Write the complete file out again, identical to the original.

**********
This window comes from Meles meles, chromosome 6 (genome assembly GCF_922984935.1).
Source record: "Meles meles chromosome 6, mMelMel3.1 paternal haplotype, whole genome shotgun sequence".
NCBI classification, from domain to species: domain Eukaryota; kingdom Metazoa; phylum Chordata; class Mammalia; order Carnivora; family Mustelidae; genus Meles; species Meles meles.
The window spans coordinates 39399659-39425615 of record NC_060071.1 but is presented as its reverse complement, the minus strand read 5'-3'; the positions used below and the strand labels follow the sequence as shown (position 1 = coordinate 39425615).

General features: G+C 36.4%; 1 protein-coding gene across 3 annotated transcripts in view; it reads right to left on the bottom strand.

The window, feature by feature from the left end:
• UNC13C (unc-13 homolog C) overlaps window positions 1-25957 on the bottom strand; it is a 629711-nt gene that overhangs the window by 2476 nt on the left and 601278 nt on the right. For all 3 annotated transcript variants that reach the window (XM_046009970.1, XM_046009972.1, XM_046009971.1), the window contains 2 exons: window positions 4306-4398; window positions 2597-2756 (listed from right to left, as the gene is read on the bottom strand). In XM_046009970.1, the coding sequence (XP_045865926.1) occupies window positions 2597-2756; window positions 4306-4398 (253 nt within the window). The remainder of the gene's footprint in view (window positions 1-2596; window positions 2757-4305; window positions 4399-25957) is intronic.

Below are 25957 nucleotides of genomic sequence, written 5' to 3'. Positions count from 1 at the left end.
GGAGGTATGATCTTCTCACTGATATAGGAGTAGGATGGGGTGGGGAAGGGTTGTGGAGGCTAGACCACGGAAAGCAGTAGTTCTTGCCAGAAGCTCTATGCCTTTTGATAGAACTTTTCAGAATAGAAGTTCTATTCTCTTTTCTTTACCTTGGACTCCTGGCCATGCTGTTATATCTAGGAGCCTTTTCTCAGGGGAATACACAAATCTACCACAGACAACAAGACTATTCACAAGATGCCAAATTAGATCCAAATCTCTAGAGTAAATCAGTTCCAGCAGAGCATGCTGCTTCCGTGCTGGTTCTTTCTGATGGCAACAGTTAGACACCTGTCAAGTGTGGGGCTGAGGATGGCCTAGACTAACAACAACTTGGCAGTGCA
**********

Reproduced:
This window comes from Meles meles, chromosome 6 (genome assembly GCF_922984935.1).
Source record: "Meles meles chromosome 6, mMelMel3.1 paternal haplotype, whole genome shotgun sequence".
NCBI classification, from domain to species: domain Eukaryota; kingdom Metazoa; phylum Chordata; class Mammalia; order Carnivora; family Mustelidae; genus Meles; species Meles meles.
The window spans coordinates 39399659-39425615 of record NC_060071.1 but is presented as its reverse complement, the minus strand read 5'-3'; the positions used below and the strand labels follow the sequence as shown (position 1 = coordinate 39425615).

General features: G+C 36.4%; 1 protein-coding gene across 3 annotated transcripts in view; it reads right to left on the bottom strand.

The window, feature by feature from the left end:
• UNC13C (unc-13 homolog C) overlaps window positions 1-25957 on the bottom strand; it is a 629711-nt gene that overhangs the window by 2476 nt on the left and 601278 nt on the right. For all 3 annotated transcript variants that reach the window (XM_046009970.1, XM_046009972.1, XM_046009971.1), the window contains 2 exons: window positions 4306-4398; window positions 2597-2756 (listed from right to left, as the gene is read on the bottom strand). In XM_046009970.1, the coding sequence (XP_045865926.1) occupies window positions 2597-2756; window positions 4306-4398 (253 nt within the window). The remainder of the gene's footprint in view (window positions 1-2596; window positions 2757-4305; window positions 4399-25957) is intronic.

Below are 25957 nucleotides of genomic sequence, written 5' to 3'. Positions count from 1 at the left end.
GGAGGTATGATCTTCTCACTGATATAGGAGTAGGATGGGGTGGGGAAGGGTTGTGGAGGCTAGACCACGGAAAGCAGTAGTTCTTGCCAGAAGCTCTATGCCTTTTGATAGAACTTTTCAGAATAGAAGTTCTATTCTCTTTTCTTTACCTTGGACTCCTGGCCATGCTGTTATATCTAGGAGCCTTTTCTCAGGGGAATACACAAATCTACCACAGACAACAAGACTATTCACAAGATGCCAAATTAGATCCAAATCTCTAGAGTAAATCAGTTCCAGCAGAGCATGCTGCTTCCGTGCTGGTTCTTTCTGATGGCAACAGTTAGACACCTGTCAAGTGTGGGGCTGAGGATGGCCTAGACTAACAACAACTTGGCAGTGCA